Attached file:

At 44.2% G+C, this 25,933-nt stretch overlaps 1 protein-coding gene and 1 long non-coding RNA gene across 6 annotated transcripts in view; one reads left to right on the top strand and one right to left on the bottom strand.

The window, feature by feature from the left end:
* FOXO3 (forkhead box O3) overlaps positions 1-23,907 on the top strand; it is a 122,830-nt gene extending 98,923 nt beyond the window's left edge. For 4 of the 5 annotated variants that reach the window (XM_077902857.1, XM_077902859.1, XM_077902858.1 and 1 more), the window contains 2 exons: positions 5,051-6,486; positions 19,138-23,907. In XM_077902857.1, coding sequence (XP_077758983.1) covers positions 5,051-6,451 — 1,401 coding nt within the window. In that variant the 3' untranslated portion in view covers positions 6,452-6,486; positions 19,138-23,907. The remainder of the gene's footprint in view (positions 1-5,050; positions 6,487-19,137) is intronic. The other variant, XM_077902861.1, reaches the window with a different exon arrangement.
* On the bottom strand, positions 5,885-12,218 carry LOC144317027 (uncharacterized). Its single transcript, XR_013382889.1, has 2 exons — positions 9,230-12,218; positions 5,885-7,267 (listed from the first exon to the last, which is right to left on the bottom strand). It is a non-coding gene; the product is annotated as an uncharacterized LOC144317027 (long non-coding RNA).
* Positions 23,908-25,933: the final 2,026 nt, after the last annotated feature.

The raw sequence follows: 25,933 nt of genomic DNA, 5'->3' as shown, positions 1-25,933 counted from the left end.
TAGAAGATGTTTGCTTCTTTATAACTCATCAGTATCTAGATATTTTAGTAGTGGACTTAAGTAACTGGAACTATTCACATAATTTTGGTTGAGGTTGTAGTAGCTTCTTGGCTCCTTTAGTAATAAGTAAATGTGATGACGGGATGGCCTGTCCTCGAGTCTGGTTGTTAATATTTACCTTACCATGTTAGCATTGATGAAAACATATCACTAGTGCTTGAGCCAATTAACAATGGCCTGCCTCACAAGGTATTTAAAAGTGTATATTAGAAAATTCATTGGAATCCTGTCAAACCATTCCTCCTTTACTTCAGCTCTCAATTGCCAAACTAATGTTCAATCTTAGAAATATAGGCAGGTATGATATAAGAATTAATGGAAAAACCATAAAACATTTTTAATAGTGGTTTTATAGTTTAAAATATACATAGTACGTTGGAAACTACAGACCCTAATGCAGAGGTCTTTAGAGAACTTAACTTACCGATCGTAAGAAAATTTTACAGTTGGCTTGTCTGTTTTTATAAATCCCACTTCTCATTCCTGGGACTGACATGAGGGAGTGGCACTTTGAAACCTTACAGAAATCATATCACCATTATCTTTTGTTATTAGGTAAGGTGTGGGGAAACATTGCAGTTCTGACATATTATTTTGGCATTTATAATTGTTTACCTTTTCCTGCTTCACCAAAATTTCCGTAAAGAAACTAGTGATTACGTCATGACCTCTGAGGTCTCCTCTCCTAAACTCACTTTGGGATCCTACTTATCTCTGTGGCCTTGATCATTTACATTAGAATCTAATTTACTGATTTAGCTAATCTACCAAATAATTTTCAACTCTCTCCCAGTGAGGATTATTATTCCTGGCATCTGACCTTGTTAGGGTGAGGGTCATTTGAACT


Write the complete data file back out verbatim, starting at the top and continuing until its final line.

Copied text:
At 44.2% G+C, this 25,933-nt stretch overlaps 1 protein-coding gene and 1 long non-coding RNA gene across 6 annotated transcripts in view; one reads left to right on the top strand and one right to left on the bottom strand.

The window, feature by feature from the left end:
* FOXO3 (forkhead box O3) overlaps positions 1-23,907 on the top strand; it is a 122,830-nt gene extending 98,923 nt beyond the window's left edge. For 4 of the 5 annotated variants that reach the window (XM_077902857.1, XM_077902859.1, XM_077902858.1 and 1 more), the window contains 2 exons: positions 5,051-6,486; positions 19,138-23,907. In XM_077902857.1, coding sequence (XP_077758983.1) covers positions 5,051-6,451 — 1,401 coding nt within the window. In that variant the 3' untranslated portion in view covers positions 6,452-6,486; positions 19,138-23,907. The remainder of the gene's footprint in view (positions 1-5,050; positions 6,487-19,137) is intronic. The other variant, XM_077902861.1, reaches the window with a different exon arrangement.
* On the bottom strand, positions 5,885-12,218 carry LOC144317027 (uncharacterized). Its single transcript, XR_013382889.1, has 2 exons — positions 9,230-12,218; positions 5,885-7,267 (listed from the first exon to the last, which is right to left on the bottom strand). It is a non-coding gene; the product is annotated as an uncharacterized LOC144317027 (long non-coding RNA).
* Positions 23,908-25,933: the final 2,026 nt, after the last annotated feature.

The raw sequence follows: 25,933 nt of genomic DNA, 5'->3' as shown, positions 1-25,933 counted from the left end.
TAGAAGATGTTTGCTTCTTTATAACTCATCAGTATCTAGATATTTTAGTAGTGGACTTAAGTAACTGGAACTATTCACATAATTTTGGTTGAGGTTGTAGTAGCTTCTTGGCTCCTTTAGTAATAAGTAAATGTGATGACGGGATGGCCTGTCCTCGAGTCTGGTTGTTAATATTTACCTTACCATGTTAGCATTGATGAAAACATATCACTAGTGCTTGAGCCAATTAACAATGGCCTGCCTCACAAGGTATTTAAAAGTGTATATTAGAAAATTCATTGGAATCCTGTCAAACCATTCCTCCTTTACTTCAGCTCTCAATTGCCAAACTAATGTTCAATCTTAGAAATATAGGCAGGTATGATATAAGAATTAATGGAAAAACCATAAAACATTTTTAATAGTGGTTTTATAGTTTAAAATATACATAGTACGTTGGAAACTACAGACCCTAATGCAGAGGTCTTTAGAGAACTTAACTTACCGATCGTAAGAAAATTTTACAGTTGGCTTGTCTGTTTTTATAAATCCCACTTCTCATTCCTGGGACTGACATGAGGGAGTGGCACTTTGAAACCTTACAGAAATCATATCACCATTATCTTTTGTTATTAGGTAAGGTGTGGGGAAACATTGCAGTTCTGACATATTATTTTGGCATTTATAATTGTTTACCTTTTCCTGCTTCACCAAAATTTCCGTAAAGAAACTAGTGATTACGTCATGACCTCTGAGGTCTCCTCTCCTAAACTCACTTTGGGATCCTACTTATCTCTGTGGCCTTGATCATTTACATTAGAATCTAATTTACTGATTTAGCTAATCTACCAAATAATTTTCAACTCTCTCCCAGTGAGGATTATTATTCCTGGCATCTGACCTTGTTAGGGTGAGGGTCATTTGAACT